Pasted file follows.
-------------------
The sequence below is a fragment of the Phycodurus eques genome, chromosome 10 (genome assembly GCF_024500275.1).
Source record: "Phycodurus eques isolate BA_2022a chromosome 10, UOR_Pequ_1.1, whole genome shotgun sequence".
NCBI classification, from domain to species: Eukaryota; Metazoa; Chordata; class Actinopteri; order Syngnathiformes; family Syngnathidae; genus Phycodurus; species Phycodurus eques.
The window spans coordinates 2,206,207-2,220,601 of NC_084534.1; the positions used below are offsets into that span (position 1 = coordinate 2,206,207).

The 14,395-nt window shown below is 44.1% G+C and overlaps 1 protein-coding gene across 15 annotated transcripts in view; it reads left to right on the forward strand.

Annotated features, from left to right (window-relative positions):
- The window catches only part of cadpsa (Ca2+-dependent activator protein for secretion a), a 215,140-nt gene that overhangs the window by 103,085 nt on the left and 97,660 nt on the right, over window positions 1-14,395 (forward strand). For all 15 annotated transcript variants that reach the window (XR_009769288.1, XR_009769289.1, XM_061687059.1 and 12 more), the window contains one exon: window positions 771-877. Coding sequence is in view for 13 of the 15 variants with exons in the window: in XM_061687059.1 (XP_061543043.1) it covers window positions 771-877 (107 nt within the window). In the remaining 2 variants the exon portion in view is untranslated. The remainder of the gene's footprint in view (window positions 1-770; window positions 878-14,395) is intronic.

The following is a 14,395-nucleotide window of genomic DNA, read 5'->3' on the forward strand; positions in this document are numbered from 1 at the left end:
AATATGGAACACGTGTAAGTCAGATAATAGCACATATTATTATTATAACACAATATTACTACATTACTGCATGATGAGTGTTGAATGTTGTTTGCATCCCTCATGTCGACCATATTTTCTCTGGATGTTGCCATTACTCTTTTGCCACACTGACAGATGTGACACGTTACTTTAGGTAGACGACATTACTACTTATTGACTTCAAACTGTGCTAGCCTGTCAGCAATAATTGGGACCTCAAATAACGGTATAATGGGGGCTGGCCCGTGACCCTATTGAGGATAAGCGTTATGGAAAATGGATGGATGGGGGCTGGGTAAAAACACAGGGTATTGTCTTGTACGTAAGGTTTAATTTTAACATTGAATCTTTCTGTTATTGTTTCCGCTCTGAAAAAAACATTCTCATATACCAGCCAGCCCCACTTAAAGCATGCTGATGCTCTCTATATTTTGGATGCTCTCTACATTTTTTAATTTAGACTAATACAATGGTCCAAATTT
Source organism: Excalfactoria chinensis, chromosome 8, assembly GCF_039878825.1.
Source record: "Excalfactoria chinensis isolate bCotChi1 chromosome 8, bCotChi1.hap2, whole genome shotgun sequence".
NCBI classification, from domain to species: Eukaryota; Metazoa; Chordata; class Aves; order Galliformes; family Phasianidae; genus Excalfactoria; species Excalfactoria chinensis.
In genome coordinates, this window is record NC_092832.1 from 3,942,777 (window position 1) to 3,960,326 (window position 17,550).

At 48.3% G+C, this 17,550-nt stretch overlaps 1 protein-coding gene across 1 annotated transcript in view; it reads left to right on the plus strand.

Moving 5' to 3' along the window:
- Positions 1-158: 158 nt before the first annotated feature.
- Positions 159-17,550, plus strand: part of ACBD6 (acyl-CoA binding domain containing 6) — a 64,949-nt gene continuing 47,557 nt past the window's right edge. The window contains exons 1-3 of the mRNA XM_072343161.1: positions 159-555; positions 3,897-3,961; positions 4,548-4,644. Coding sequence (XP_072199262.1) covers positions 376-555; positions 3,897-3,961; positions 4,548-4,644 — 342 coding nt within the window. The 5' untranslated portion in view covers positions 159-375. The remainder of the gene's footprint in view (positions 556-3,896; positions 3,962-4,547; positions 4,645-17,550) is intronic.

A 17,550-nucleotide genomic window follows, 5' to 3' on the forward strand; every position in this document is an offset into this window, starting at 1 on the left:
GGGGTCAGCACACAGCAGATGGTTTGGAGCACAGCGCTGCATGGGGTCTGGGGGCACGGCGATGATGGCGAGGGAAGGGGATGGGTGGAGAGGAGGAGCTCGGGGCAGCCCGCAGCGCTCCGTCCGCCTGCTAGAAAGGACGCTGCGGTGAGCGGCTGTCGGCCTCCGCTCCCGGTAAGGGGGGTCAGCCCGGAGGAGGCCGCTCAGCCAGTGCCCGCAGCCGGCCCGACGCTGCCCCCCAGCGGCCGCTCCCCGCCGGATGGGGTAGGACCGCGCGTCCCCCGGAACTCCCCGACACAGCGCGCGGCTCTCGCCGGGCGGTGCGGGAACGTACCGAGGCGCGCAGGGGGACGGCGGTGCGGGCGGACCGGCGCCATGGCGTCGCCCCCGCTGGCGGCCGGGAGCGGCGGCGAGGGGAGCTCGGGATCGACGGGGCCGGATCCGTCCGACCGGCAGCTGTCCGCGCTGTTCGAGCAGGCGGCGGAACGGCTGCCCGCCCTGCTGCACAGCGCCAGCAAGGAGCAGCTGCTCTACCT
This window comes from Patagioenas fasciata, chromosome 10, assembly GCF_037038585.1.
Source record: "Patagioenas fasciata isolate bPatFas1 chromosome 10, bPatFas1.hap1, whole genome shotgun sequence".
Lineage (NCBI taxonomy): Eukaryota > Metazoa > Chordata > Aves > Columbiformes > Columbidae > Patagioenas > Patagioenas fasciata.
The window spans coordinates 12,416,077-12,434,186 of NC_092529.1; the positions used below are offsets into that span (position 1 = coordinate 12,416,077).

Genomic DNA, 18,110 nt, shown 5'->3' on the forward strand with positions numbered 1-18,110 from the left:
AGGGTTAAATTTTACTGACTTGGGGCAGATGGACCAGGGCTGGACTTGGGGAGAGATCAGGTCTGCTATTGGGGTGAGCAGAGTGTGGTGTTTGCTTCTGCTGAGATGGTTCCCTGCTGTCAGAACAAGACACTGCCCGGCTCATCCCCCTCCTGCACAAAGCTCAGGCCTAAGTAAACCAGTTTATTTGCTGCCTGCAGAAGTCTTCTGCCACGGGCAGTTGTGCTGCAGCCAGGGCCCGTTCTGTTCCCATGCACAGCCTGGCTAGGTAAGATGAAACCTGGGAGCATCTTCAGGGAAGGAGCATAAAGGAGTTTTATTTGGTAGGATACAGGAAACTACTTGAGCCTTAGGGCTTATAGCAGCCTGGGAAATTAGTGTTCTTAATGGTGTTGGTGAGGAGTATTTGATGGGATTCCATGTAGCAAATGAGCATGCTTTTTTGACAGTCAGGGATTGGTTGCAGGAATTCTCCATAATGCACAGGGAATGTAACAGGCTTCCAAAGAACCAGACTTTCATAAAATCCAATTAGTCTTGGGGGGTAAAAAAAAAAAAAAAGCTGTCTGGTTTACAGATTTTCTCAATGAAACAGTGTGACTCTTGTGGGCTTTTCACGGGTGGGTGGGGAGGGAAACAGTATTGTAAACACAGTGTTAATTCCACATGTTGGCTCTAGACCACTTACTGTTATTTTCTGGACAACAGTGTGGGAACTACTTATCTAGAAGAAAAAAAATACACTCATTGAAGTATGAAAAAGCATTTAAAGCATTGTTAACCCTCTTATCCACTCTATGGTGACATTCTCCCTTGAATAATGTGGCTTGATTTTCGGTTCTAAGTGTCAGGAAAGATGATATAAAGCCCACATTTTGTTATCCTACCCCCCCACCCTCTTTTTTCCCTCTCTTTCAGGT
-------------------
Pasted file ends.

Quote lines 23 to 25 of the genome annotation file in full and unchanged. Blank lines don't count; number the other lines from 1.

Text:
The window spans coordinates 12,416,077-12,434,186 of NC_092529.1; the positions used below are offsets into that span (position 1 = coordinate 12,416,077).

Genomic DNA, 18,110 nt, shown 5'->3' on the forward strand with positions numbered 1-18,110 from the left:
AGGGTTAAATTTTACTGACTTGGGGCAGATGGACCAGGGCTGGACTTGGGGAGAGATCAGGTCTGCTATTGGGGTGAGCAGAGTGTGGTGTTTGCTTCTGCTGAGATGGTTCCCTGCTGTCAGAACAAGACACTGCCCGGCTCATCCCCCTCCTGCACAAAGCTCAGGCCTAAGTAAACCAGTTTATTTGCTGCCTGCAGAAGTCTTCTGCCACGGGCAGTTGTGCTGCAGCCAGGGCCCGTTCTGTTCCCATGCACAGCCTGGCTAGGTAAGATGAAACCTGGGAGCATCTTCAGGGAAGGAGCATAAAGGAGTTTTATTTGGTAGGATACAGGAAACTACTTGAGCCTTAGGGCTTATAGCAGCCTGGGAAATTAGTGTTCTTAATGGTGTTGGTGAGGAGTATTTGATGGGATTCCATGTAGCAAATGAGCATGCTTTTTTGACAGTCAGGGATTGGTTGCAGGAATTCTCCATAATGCACAGGGAATGTAACAGGCTTCCAAAGAACCAGACTTTCATAAAATCCAATTAGTCTTGGGGGGTAAAAAAAAAAAAAAAGCTGTCTGGTTTACAGATTTTCTCAATGAAACAGTGTGACTCTTGTGGGCTTTTCACGGGTGGGTGGGGAGGGAAACAGTATTGTAAACACAGTGTTAATTCCACATGTTGGCTCTAGACCACTTACTGTTATTTTCTGGACAACAGTGTGGGAACTACTTATCTAGAAGAAAAAAAATACACTCATTGAAGTATGAAAAAGCATTTAAAGCATTGTTAACCCTCTTATCCACTCTATGGTGACATTCTCCCTTGAATAATGTGGCTTGATTTTCGGTTCTAAGTGTCAGGAAAGATGATATAAAGCCCACATTTTGTTATCCTACCCCCCCACCCTCTTTTTTCCCTCTCTTTCAGGT